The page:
I’m a fan of Frankenstein. Not only has it had an enormous impact on popular culture (always fun), but it is quite the book. However, apparently some people question who actually authored the work.
Something really bothers me about this question, though. As the article notes, “Knowing that the story’s content would be met with controversy — least of all written by a woman — the young Mrs. Shelley first published it anonymously.”
This fact – that a woman (and an 18-year-old at that) COULDN’T have written such an important and influential work – doesn’t strike me as any justifiable reason to say someone else MUST have written it. As Chronicle Review states, “an uneducated, teenaged girl could not have written the book but her husband — one of the greatest poets and prose stylists in the English language — could have.”
Smacks of blatant sexism and ageism to me. Tell me that it doesn’t match up with Shelley’s later work, and we’ve got a conversation. But that’s not the case. Give me a reason beyond, “She was an 18 year old woman.” Otherwise, I don’t put much value in your judgment.
August 20, 2014
I can’t agree with this article (Stop Writing Dystopian Sci-Fi—It’s Making Us All Fear Technology). We keep coming back to dystopian, sci-fi novels (right now especially) because scary stuff is happening in the world. We’ve recently discovered that we’re being monitored and spied-on to a much larger extent than we realized, there are riots and rebellions home and abroad, and there are ongoing wars and armed conflicts that continue to flare up. And technology has played a major role in the ongoing conflicts around the globe, from allowing them to occur in the first place (such as the NSA Spying Scandal) to bringing live images and videos to us from the conflict areas like never before.
An article responding to the above-mentioned piece says it quite well, “To claim that fiction and our buying into it causes this wariness misidentifies the causes and effects in the way that art and life interact with one another. Dystopian science fiction, from the time it first appeared 100 years ago, grew out of our own preexisting anxiety about technologies we couldn’t control.”
We shouldn’t fear technology itself, but we should fear what people are capable of doing with that technology. And people have demonstrated quite recently that this fear is justified. The recent revival of the dystopian novel (or it’s ongoing popularity, depending on your timeline) simply reflects people’s fear of abuse of power. While it certainly isn’t a new fear, it is playing out in fascinating but terrifying new ways.
The takeaway seems to be an old but always relevant rule: Don’t fear the tool; fear individuals who seek to abuse it.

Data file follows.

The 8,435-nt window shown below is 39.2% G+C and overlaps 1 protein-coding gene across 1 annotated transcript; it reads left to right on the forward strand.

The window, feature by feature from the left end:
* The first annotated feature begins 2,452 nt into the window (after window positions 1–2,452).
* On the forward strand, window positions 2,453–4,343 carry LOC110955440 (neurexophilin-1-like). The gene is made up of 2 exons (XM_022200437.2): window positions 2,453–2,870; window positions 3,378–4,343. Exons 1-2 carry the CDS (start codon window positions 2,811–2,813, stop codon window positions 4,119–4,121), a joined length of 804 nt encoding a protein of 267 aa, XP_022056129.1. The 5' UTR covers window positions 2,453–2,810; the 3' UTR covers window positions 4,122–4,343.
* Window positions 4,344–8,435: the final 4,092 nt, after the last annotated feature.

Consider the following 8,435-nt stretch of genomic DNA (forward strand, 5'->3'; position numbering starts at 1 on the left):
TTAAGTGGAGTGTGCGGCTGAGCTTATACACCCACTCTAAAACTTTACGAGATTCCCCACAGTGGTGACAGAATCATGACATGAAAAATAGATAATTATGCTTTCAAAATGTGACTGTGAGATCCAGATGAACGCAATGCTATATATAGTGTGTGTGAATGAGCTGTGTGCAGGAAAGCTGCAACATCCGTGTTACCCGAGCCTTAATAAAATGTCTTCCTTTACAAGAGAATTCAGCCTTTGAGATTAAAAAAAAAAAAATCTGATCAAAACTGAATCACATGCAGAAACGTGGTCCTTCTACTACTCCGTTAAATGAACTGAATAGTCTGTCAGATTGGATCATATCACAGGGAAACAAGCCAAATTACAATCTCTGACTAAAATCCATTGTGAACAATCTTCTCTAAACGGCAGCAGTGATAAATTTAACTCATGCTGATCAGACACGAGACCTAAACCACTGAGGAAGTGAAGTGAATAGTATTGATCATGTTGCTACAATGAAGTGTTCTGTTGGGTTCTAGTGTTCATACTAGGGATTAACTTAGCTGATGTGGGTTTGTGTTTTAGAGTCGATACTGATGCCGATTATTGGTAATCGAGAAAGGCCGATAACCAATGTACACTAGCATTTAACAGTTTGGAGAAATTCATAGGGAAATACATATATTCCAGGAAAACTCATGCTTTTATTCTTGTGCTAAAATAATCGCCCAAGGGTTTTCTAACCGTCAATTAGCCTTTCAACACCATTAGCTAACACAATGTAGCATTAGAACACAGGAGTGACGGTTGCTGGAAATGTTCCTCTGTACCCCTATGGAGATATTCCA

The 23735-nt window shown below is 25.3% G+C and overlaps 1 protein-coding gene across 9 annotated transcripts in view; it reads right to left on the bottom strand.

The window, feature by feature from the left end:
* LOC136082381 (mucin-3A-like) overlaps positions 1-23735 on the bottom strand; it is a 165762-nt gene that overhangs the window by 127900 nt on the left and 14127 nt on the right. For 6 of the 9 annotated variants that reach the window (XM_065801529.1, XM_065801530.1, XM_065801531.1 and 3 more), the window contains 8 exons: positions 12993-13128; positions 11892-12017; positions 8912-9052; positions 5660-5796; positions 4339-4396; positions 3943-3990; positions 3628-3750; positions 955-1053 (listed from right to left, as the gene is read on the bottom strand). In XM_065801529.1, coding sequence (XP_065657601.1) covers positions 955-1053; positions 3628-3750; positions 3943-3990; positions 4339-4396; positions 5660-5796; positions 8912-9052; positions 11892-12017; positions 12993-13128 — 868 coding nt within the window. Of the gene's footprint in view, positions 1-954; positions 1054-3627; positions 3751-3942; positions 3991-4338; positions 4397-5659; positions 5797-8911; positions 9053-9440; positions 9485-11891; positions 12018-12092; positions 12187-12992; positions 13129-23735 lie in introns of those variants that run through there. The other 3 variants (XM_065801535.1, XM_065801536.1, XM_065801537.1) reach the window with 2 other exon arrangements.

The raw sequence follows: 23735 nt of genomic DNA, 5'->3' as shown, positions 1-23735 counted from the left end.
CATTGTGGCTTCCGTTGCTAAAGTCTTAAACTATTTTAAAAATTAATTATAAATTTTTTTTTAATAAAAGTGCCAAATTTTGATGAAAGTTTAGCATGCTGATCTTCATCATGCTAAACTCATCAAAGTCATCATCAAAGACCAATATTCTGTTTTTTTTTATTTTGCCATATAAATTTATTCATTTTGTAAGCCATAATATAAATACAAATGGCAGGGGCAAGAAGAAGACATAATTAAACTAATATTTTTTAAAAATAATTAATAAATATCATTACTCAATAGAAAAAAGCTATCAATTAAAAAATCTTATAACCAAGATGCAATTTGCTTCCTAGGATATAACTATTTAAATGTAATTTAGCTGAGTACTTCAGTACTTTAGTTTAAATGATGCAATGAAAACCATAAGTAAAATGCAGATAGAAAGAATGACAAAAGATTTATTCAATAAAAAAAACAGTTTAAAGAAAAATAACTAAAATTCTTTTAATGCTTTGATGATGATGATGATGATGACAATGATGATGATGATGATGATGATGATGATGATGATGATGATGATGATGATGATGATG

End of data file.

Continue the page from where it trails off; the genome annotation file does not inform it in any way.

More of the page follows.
August 16, 2014
I’m supposed to exercise tonight. I told myself again and again I would. But I came home and made fajitas. Now my belly is full of homemade fajitas, wine, and chocolate. Why have you cursed me, past Crispus. Why?
I cut strips of chicken, halved an onion and cut it in strips, and cut a green pepper in strips. I put some minced garlic in a frying pan with some olive oil. The garlic browned, and then I added the chicken, onions, and peppers. The spices were a bit of a mix. I think I ended up with cumin, cayenne pepper, sea salt, black pepper, basil, and a dash of ginger? Mixed some water in with the spices to allow even distribution and create some steam. I put aluminum foil over the pan and let everything cook. After everything was done, I put some small tortillas in the pan on top of everything and covered them with the aluminum foil to let the tortillas steam, too. Used some store-bought salsa (I was lazy) and Fage yogurt. Boxed wine from Trader Joe’s (no need to judge!). And ate some chunks of chocolate afterwards. Mmmm, fajitas. They were good. Now I’m sleepy.
June 9, 2014
This article is well worth the read for anyone in a relationship (and for anyone who wants to be in a relationship).
As someone who’s been in a relationship for a long time (but is far from good at it), here’s my advice (feel free to read with caution):
Ninety Nine percent of the fights you will get into are utterly absurd. Walk away for five minutes. Ten minutes. However long it takes for your heart to slow down and your breath to steady. And then ask yourself, “Does this disagreement really matter?”
One percent of the time, it will. If it is real – go back, sit down with your partner, and talk it through. Those are the times you really need to be willing to be completely open with your partner and share everything. Don’t try to ‘win.’ Simply try to understand how you both are seeing the situation. You will be shocked to discover how well honesty can solve those important disagreements. And I promise you, the reasons we all started the fight are never the real reasons we’re fighting.
Ninety nine percent of the time, it won’t. Let those go.
Know when it is worth arguing it out. And know when it is worth admitting you’ve acted like an idiot and you shouldn’t have fought in the first place.
And I will readily admit – I’m an idiot most of the time.
February 27, 2014
I agree with a lot of the list, but – I have to admit – I really hated On the Road. I’ve wondered if I should give it another chance. I read it in college and thought it was pointless. But maybe I would enjoy it more now that I’m older.
Two of my favorites, To Kill a Mockingbird and The Great Gatsby, are also on the list. I also really enjoyed The Catcher in the Rye when I was in high school (to the point that I read it multiple times). But I recently tried to re-read it, and it wasn’t nearly as good as I remembered. I imagine it speaks best to a certain age-group (which would obviously make sense given the age of Holden).